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Full text of "Treatise On Applied Analytical Chemistry(Vol-1)"

CHROME STEELS                                   183

7.  Detection of Silicon.—The sample is ground with sodium carbonate'
and nitre and the mass dissolved in dilute hydrochloric acid and evaporated
to dryness.   After being heated for an hour in an oven at 120-130°, the
residue is treated with hot dilute hydrochloric acid and filtered.    In presence
of silicon, a more or less abundant residue of silica, attackable by hydro-
fluoric acid, remains.    Ferro-silicon with a high proportion of silicon is
dissolved in 10% sodium hydroxide solution.

8.  Detection of Titanium.—A little of the sample is dissolved in
nitric acid and evaporated to dryness, the residue being ignited to decom-
pose nitrates.    The oxides thus obtained are fused with bisulphate, the
cooled mass being dissolved in cold water, acidified with sulphuric acid
and treated with hydrogen peroxide.    In presence of titanium a distinctly
yellow coloration is exhibited.

9.  Detection of Aluminium.—A little of the sample is dissolved in
hydrochloric acid diluted with an equal volume of water, a few drops of
nitric acid being added (to oxidise the iron), the liquid rendered alkaline
with sodium hydroxide, diluted, boiled for some time and filtered.    When
the filtrate is heated with excess of ammonium chloride, a gelatinous pre-
cipitate of aluminium hydroxide is obtained if aluminium is present.

CHROME   STEELS

Chrome steels are hard and highly resistant to ordinary acids, and
are used particularly for the manufacture of tools, projectiles, cylinders,
etc. Their analysis includes, besides the ordinary determinations, that of
chromium.

1. Determination of the Chromium.—The commonest methods for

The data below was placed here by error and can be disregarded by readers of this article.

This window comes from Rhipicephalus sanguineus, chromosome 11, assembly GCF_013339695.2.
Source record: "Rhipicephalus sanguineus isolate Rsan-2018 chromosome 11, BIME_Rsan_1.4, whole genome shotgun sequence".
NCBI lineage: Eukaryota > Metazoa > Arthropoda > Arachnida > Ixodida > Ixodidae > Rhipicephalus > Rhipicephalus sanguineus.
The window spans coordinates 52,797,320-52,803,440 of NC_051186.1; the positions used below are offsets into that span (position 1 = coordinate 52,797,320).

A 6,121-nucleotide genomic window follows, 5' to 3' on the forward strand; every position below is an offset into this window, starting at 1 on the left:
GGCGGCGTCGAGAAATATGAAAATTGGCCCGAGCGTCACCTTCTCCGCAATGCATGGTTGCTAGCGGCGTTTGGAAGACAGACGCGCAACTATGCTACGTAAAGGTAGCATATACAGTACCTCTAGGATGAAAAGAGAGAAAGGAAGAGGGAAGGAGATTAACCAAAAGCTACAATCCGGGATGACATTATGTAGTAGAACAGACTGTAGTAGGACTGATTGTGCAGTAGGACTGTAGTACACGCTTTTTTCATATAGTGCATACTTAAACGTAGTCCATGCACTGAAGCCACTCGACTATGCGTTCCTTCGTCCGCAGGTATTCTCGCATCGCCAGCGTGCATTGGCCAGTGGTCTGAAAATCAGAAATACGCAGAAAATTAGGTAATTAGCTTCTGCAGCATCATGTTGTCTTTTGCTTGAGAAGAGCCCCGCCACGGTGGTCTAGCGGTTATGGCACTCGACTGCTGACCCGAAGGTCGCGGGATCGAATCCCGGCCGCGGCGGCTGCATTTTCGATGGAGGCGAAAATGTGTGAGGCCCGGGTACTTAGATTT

estimating chromium in steels consist in transforming the chromium into
chromic acid or alkaline chromate and in determining the latter volumetri-
cally. Owing to its accuracy and rapidity, the iodometric method is to
be recommended. In presence of vanadium and molybdenum, which
often accompany chromium in steels, the method is slightly modified to
get rid of these metals, which behave towards iodine as chromium does.

Reagents : (i) N/io-potassium dichromate solution, prepared by dis-
solving 4-9033 grams of the salt—recrystallised in small crystals and dried
at 130°—in water to I litre.

(2)  Approximately N/io-sodium thiosulphate, 25 grams being dissolved
to i litre.

(3)  Starch paste.

Titration of the thiosulphate. To establish the titre of the thiosulphate
solution with respect to the dichromate, and hence with respect to chromium,
20 c.c. of the dichromate solution (corresponding with 0-09806 gram of
dichromate) are measured out, and 10 c.c. of 10% potassium iodide (free
from iodate) 1 solution and 5 c.c. of hydrochloric acid (D ri) added, the
liquid being then shaken and, after addition of 200—250 c.c. of water, titrated
with the thiosulphate solution ; starch paste is added towards the end of

1 An aqueous solution of the potassium iodide, acidified with hydrochloric acid
and mixed with a little starch paste, should remain colourless.tion of hydrogen sulphide, a